While symptoms of PMS are common enough, some women suffer from a more extreme form of PMS that mimics depression and anxiety known as Premenstrual Dysphoric Disorder (PMDD).
PMDD is sometimes treated with ovulation suppressants and SSRIs when properly diagnosed, it can be misdiagnosed by some doctors as bipolar disorder or other mood disorders, reports Sarah Hagi.
“New research, however, has linked PMDD to cellular changes. Advocates hope this new research will make it easier to properly diagnose PMDD,” Hagi says.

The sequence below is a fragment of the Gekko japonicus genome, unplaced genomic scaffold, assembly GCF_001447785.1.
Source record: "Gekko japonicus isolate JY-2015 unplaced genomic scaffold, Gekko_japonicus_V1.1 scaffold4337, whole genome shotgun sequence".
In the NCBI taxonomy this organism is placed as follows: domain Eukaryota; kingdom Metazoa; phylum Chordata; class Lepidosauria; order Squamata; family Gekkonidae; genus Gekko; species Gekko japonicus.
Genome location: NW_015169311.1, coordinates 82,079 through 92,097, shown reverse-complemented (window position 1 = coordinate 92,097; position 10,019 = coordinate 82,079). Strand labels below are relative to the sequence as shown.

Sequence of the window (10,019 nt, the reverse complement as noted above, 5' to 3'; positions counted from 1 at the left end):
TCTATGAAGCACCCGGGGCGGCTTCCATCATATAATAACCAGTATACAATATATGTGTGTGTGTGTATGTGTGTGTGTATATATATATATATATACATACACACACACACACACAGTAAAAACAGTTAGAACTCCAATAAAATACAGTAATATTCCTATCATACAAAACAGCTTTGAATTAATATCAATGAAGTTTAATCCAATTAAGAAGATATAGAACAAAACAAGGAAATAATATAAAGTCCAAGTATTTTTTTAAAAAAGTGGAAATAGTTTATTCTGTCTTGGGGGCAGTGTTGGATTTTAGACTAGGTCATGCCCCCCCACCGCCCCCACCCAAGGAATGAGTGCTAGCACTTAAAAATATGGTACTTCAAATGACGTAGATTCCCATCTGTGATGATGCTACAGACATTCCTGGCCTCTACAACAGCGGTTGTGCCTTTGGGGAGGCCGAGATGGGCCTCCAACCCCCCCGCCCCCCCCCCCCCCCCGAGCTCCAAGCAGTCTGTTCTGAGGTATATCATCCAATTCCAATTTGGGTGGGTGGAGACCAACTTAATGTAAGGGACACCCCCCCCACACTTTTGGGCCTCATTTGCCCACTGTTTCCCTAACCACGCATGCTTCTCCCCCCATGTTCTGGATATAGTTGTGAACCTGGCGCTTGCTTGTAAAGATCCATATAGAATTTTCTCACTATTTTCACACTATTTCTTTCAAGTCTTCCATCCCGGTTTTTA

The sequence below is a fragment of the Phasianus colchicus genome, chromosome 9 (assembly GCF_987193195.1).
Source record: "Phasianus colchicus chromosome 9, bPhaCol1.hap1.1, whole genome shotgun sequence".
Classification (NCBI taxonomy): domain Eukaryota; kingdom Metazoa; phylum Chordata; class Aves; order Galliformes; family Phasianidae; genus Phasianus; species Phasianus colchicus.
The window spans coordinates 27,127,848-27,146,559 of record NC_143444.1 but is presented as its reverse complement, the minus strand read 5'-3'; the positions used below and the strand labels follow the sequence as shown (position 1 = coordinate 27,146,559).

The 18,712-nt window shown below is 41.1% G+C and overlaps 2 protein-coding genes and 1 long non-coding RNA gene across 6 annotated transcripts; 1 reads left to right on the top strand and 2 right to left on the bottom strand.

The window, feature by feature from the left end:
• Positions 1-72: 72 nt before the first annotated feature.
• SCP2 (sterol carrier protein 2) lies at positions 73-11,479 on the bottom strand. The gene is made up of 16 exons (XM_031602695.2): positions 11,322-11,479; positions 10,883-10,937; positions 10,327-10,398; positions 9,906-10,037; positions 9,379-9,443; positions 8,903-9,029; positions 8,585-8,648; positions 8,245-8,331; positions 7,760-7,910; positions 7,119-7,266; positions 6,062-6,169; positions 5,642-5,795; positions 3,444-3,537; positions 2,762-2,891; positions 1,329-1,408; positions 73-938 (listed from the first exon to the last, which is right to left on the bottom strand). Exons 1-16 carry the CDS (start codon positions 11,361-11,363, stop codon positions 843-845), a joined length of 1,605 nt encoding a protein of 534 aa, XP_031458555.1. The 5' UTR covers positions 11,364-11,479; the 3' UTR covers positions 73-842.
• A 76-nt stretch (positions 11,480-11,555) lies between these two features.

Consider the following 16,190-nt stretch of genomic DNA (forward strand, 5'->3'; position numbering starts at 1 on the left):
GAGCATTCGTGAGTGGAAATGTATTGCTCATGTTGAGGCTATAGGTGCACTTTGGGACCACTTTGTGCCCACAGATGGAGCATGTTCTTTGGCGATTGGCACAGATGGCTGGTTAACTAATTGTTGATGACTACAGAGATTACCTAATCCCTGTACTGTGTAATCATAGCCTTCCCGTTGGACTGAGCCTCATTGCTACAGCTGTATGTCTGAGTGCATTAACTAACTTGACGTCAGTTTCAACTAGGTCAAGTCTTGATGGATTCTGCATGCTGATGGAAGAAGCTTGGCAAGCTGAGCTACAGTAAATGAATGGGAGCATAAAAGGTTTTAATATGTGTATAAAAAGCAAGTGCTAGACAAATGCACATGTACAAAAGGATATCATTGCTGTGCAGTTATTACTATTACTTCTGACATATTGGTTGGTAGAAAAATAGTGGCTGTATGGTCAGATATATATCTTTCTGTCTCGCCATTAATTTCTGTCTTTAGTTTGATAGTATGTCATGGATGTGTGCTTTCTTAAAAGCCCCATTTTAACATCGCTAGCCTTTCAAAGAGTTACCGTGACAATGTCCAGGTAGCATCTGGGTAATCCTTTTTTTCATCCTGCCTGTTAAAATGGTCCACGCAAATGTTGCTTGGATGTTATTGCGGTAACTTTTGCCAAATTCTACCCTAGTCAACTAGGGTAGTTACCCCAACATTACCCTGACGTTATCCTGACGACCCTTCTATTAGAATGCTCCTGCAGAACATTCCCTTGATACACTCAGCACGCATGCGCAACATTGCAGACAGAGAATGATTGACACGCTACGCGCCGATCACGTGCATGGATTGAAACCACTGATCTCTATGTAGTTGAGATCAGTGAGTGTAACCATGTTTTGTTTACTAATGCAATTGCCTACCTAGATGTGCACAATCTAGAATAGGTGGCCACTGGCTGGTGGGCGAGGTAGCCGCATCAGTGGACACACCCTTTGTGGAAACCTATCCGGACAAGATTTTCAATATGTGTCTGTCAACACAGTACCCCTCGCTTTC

PMDD was first added to the Diagnostic and Statistical Manual of Mental Disorders as a depressive disorder in 2013 but, by pointing to a molecular causation, the new research “helps put PMDD on the same footing as other medical diseases,” Dr. David Goldman of the NIH’s National Institute on Alcohol Abuse and Alcoholism tells Hagi.
In fact, finding the reason why women with PMDD react differently to the same hormones found in women without PMDD “has been the ‘holy grail’ of PMDD research, says Dr. Nanette Santoro, professor and chair of the Department of Obstetrics and Gynecology at the University of Colorado.